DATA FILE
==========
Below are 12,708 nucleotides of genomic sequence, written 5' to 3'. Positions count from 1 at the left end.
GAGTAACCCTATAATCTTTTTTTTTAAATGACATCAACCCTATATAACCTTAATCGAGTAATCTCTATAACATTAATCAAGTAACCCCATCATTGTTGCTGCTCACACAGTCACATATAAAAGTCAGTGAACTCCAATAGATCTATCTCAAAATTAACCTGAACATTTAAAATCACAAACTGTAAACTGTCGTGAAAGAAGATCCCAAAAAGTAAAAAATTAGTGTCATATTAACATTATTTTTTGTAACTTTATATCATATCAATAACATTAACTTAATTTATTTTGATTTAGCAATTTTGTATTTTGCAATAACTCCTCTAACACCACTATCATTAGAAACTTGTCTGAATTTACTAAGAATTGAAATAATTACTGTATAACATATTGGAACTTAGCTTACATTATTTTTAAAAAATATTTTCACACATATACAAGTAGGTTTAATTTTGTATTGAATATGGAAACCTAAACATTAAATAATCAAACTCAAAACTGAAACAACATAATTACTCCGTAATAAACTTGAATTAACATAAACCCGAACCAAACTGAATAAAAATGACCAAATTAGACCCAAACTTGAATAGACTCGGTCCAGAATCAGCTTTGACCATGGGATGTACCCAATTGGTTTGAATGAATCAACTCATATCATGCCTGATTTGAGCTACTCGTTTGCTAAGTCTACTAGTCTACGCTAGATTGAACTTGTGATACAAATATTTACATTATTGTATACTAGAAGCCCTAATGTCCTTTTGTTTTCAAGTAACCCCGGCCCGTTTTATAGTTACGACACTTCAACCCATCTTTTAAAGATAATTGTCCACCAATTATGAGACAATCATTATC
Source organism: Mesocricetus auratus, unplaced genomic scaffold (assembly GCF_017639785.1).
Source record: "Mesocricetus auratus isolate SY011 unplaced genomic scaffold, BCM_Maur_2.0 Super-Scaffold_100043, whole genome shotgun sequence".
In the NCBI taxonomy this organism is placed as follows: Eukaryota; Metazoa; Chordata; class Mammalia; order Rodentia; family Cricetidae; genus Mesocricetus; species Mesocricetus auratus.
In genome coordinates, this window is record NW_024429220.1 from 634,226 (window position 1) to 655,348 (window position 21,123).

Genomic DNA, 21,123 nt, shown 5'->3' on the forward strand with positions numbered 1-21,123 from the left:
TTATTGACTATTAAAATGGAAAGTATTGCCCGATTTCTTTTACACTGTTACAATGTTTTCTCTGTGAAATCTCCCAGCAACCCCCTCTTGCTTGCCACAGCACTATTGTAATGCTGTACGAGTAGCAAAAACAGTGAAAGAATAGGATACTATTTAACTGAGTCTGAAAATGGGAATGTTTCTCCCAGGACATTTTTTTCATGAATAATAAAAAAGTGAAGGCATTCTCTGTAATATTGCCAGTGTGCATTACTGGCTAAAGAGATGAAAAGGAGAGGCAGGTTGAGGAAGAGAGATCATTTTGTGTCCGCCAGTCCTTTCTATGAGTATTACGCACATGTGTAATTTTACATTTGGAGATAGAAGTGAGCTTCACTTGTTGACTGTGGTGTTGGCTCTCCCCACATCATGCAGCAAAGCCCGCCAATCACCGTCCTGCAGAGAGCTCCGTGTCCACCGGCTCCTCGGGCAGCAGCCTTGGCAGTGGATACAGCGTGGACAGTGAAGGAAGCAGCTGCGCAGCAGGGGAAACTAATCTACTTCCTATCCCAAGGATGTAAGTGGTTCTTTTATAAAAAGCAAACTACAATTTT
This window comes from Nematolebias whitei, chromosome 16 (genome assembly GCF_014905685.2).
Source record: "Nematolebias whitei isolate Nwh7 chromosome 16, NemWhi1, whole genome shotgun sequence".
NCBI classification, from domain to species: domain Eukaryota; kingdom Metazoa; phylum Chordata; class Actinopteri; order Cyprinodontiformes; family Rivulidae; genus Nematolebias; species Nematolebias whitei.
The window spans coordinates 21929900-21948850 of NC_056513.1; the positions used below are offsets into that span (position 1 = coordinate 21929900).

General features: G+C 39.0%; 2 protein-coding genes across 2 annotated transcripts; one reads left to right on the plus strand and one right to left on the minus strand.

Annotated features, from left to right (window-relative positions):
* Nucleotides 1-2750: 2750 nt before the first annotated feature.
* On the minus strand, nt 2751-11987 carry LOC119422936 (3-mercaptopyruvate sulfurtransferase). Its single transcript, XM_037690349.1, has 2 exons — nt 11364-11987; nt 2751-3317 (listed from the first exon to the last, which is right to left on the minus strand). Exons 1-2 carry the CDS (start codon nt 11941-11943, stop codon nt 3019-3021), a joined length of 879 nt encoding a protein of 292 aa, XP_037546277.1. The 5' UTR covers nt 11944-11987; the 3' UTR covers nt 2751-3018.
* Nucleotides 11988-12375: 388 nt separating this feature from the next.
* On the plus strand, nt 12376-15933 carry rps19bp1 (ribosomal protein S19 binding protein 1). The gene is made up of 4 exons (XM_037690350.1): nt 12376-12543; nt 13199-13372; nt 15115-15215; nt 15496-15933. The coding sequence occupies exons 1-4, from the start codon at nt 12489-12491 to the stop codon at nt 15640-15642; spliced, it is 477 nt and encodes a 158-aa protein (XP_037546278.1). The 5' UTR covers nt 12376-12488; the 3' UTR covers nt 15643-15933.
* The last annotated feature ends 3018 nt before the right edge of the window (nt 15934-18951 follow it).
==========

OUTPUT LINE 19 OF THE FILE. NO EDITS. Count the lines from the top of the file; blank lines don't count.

* The last annotated feature ends 3018 nt before the right edge of the window (nt 15934-18951 follow it).